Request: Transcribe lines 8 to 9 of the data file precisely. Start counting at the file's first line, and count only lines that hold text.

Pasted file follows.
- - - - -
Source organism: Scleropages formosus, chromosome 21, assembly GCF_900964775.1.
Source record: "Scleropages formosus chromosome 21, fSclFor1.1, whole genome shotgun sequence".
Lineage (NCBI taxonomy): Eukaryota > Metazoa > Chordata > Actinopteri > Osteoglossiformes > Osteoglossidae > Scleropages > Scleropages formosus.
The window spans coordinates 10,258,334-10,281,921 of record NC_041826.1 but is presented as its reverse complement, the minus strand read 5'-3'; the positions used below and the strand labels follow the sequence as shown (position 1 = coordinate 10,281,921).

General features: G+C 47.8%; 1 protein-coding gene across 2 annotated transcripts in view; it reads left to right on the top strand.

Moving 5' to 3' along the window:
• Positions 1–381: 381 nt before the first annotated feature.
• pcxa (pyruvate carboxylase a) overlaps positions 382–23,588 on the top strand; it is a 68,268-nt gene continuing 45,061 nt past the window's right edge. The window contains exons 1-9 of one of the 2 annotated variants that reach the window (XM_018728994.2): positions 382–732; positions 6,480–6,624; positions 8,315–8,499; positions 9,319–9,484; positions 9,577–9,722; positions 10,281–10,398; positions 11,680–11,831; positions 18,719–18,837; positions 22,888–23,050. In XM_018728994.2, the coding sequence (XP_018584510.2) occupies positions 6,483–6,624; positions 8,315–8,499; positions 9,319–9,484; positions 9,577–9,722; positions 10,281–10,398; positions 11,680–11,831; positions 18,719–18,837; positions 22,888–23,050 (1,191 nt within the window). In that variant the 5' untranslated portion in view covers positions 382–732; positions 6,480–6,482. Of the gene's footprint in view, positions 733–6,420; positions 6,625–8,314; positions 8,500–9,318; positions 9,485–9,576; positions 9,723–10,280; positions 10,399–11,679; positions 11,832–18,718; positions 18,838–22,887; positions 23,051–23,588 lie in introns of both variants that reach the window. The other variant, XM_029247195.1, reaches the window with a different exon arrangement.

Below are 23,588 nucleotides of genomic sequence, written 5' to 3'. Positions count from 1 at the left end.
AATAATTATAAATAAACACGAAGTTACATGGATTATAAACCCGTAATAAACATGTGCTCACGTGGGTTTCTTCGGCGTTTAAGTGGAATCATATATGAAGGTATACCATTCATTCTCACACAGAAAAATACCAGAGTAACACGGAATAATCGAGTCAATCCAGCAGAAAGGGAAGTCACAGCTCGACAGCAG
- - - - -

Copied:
• pcxa (pyruvate carboxylase a) overlaps positions 382–23,588 on the top strand; it is a 68,268-nt gene continuing 45,061 nt past the window's right edge. The window contains exons 1-9 of one of the 2 annotated variants that reach the window (XM_018728994.2): positions 382–732; positions 6,480–6,624; positions 8,315–8,499; positions 9,319–9,484; positions 9,577–9,722; positions 10,281–10,398; positions 11,680–11,831; positions 18,719–18,837; positions 22,888–23,050. In XM_018728994.2, the coding sequence (XP_018584510.2) occupies positions 6,483–6,624; positions 8,315–8,499; positions 9,319–9,484; positions 9,577–9,722; positions 10,281–10,398; positions 11,680–11,831; positions 18,719–18,837; positions 22,888–23,050 (1,191 nt within the window). In that variant the 5' untranslated portion in view covers positions 382–732; positions 6,480–6,482. Of the gene's footprint in view, positions 733–6,420; positions 6,625–8,314; positions 8,500–9,318; positions 9,485–9,576; positions 9,723–10,280; positions 10,399–11,679; positions 11,832–18,718; positions 18,838–22,887; positions 23,051–23,588 lie in introns of both variants that reach the window. The other variant, XM_029247195.1, reaches the window with a different exon arrangement.

Below are 23,588 nucleotides of genomic sequence, written 5' to 3'. Positions count from 1 at the left end.